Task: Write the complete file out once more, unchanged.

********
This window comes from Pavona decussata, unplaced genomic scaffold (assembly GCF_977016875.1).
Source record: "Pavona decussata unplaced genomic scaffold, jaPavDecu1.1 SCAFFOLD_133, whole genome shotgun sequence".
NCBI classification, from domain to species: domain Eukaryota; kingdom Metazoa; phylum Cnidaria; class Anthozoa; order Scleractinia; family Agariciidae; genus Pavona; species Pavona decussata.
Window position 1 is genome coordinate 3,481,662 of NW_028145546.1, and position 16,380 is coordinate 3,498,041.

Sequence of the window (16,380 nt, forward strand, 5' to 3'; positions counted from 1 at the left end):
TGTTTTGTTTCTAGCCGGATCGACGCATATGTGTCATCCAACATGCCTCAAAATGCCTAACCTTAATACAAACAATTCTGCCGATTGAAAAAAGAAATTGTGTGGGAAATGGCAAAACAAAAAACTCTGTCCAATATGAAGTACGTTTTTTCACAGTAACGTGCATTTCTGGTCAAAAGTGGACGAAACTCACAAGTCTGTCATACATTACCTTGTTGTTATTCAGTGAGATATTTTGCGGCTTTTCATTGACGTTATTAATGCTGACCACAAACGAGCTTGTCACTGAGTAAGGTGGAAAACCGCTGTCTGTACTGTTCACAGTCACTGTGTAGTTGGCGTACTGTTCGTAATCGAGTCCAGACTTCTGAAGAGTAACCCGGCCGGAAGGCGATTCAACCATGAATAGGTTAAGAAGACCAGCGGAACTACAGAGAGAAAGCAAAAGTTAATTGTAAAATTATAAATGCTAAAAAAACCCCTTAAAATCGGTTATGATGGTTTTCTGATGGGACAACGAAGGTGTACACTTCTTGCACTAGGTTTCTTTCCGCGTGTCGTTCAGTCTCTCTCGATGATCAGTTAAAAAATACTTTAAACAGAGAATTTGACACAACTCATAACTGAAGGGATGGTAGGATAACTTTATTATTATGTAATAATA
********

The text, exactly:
This window comes from Pavona decussata, unplaced genomic scaffold (assembly GCF_977016875.1).
Source record: "Pavona decussata unplaced genomic scaffold, jaPavDecu1.1 SCAFFOLD_133, whole genome shotgun sequence".
NCBI classification, from domain to species: domain Eukaryota; kingdom Metazoa; phylum Cnidaria; class Anthozoa; order Scleractinia; family Agariciidae; genus Pavona; species Pavona decussata.
Window position 1 is genome coordinate 3,481,662 of NW_028145546.1, and position 16,380 is coordinate 3,498,041.

Sequence of the window (16,380 nt, forward strand, 5' to 3'; positions counted from 1 at the left end):
TGTTTTGTTTCTAGCCGGATCGACGCATATGTGTCATCCAACATGCCTCAAAATGCCTAACCTTAATACAAACAATTCTGCCGATTGAAAAAAGAAATTGTGTGGGAAATGGCAAAACAAAAAACTCTGTCCAATATGAAGTACGTTTTTTCACAGTAACGTGCATTTCTGGTCAAAAGTGGACGAAACTCACAAGTCTGTCATACATTACCTTGTTGTTATTCAGTGAGATATTTTGCGGCTTTTCATTGACGTTATTAATGCTGACCACAAACGAGCTTGTCACTGAGTAAGGTGGAAAACCGCTGTCTGTACTGTTCACAGTCACTGTGTAGTTGGCGTACTGTTCGTAATCGAGTCCAGACTTCTGAAGAGTAACCCGGCCGGAAGGCGATTCAACCATGAATAGGTTAAGAAGACCAGCGGAACTACAGAGAGAAAGCAAAAGTTAATTGTAAAATTATAAATGCTAAAAAAACCCCTTAAAATCGGTTATGATGGTTTTCTGATGGGACAACGAAGGTGTACACTTCTTGCACTAGGTTTCTTTCCGCGTGTCGTTCAGTCTCTCTCGATGATCAGTTAAAAAATACTTTAAACAGAGAATTTGACACAACTCATAACTGAAGGGATGGTAGGATAACTTTATTATTATGTAATAATA